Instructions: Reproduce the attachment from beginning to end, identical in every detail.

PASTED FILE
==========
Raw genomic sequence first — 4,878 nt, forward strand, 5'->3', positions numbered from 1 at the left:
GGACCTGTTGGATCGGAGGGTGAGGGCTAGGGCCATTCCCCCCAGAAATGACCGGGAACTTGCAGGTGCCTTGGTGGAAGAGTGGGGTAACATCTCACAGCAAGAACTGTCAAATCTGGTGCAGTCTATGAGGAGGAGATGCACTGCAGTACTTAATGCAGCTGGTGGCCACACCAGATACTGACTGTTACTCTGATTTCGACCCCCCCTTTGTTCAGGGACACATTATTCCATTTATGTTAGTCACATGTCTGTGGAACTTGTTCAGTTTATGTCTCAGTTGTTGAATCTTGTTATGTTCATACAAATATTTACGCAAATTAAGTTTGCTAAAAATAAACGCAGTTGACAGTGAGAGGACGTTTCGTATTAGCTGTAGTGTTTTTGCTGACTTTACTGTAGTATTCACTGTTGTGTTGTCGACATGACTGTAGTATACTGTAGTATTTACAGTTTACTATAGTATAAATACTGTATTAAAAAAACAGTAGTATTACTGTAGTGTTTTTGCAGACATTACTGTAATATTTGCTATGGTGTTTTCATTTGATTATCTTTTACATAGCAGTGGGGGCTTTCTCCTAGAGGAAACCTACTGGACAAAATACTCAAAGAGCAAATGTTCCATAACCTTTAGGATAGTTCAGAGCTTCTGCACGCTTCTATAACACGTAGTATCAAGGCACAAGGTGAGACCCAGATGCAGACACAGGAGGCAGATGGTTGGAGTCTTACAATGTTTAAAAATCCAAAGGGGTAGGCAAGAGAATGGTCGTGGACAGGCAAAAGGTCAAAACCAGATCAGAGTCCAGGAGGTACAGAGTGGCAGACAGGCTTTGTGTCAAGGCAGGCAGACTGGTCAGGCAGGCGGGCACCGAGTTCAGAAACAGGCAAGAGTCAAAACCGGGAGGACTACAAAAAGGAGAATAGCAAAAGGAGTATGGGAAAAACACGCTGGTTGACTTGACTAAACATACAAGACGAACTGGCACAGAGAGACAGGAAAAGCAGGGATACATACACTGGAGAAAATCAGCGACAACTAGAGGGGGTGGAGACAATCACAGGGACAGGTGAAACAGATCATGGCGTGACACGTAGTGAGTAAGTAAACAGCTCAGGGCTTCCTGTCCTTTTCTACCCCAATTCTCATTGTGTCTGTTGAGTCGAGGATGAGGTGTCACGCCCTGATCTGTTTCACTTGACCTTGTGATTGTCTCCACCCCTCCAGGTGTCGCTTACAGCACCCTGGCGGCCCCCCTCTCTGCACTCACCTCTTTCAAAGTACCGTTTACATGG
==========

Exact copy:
Raw genomic sequence first — 4,878 nt, forward strand, 5'->3', positions numbered from 1 at the left:
GGACCTGTTGGATCGGAGGGTGAGGGCTAGGGCCATTCCCCCCAGAAATGACCGGGAACTTGCAGGTGCCTTGGTGGAAGAGTGGGGTAACATCTCACAGCAAGAACTGTCAAATCTGGTGCAGTCTATGAGGAGGAGATGCACTGCAGTACTTAATGCAGCTGGTGGCCACACCAGATACTGACTGTTACTCTGATTTCGACCCCCCCTTTGTTCAGGGACACATTATTCCATTTATGTTAGTCACATGTCTGTGGAACTTGTTCAGTTTATGTCTCAGTTGTTGAATCTTGTTATGTTCATACAAATATTTACGCAAATTAAGTTTGCTAAAAATAAACGCAGTTGACAGTGAGAGGACGTTTCGTATTAGCTGTAGTGTTTTTGCTGACTTTACTGTAGTATTCACTGTTGTGTTGTCGACATGACTGTAGTATACTGTAGTATTTACAGTTTACTATAGTATAAATACTGTATTAAAAAAACAGTAGTATTACTGTAGTGTTTTTGCAGACATTACTGTAATATTTGCTATGGTGTTTTCATTTGATTATCTTTTACATAGCAGTGGGGGCTTTCTCCTAGAGGAAACCTACTGGACAAAATACTCAAAGAGCAAATGTTCCATAACCTTTAGGATAGTTCAGAGCTTCTGCACGCTTCTATAACACGTAGTATCAAGGCACAAGGTGAGACCCAGATGCAGACACAGGAGGCAGATGGTTGGAGTCTTACAATGTTTAAAAATCCAAAGGGGTAGGCAAGAGAATGGTCGTGGACAGGCAAAAGGTCAAAACCAGATCAGAGTCCAGGAGGTACAGAGTGGCAGACAGGCTTTGTGTCAAGGCAGGCAGACTGGTCAGGCAGGCGGGCACCGAGTTCAGAAACAGGCAAGAGTCAAAACCGGGAGGACTACAAAAAGGAGAATAGCAAAAGGAGTATGGGAAAAACACGCTGGTTGACTTGACTAAACATACAAGACGAACTGGCACAGAGAGACAGGAAAAGCAGGGATACATACACTGGAGAAAATCAGCGACAACTAGAGGGGGTGGAGACAATCACAGGGACAGGTGAAACAGATCATGGCGTGACACGTAGTGAGTAAGTAAACAGCTCAGGGCTTCCTGTCCTTTTCTACCCCAATTCTCATTGTGTCTGTTGAGTCGAGGATGAGGTGTCACGCCCTGATCTGTTTCACTTGACCTTGTGATTGTCTCCACCCCTCCAGGTGTCGCTTACAGCACCCTGGCGGCCCCCCTCTCTGCACTCACCTCTTTCAAAGTACCGTTTACATGG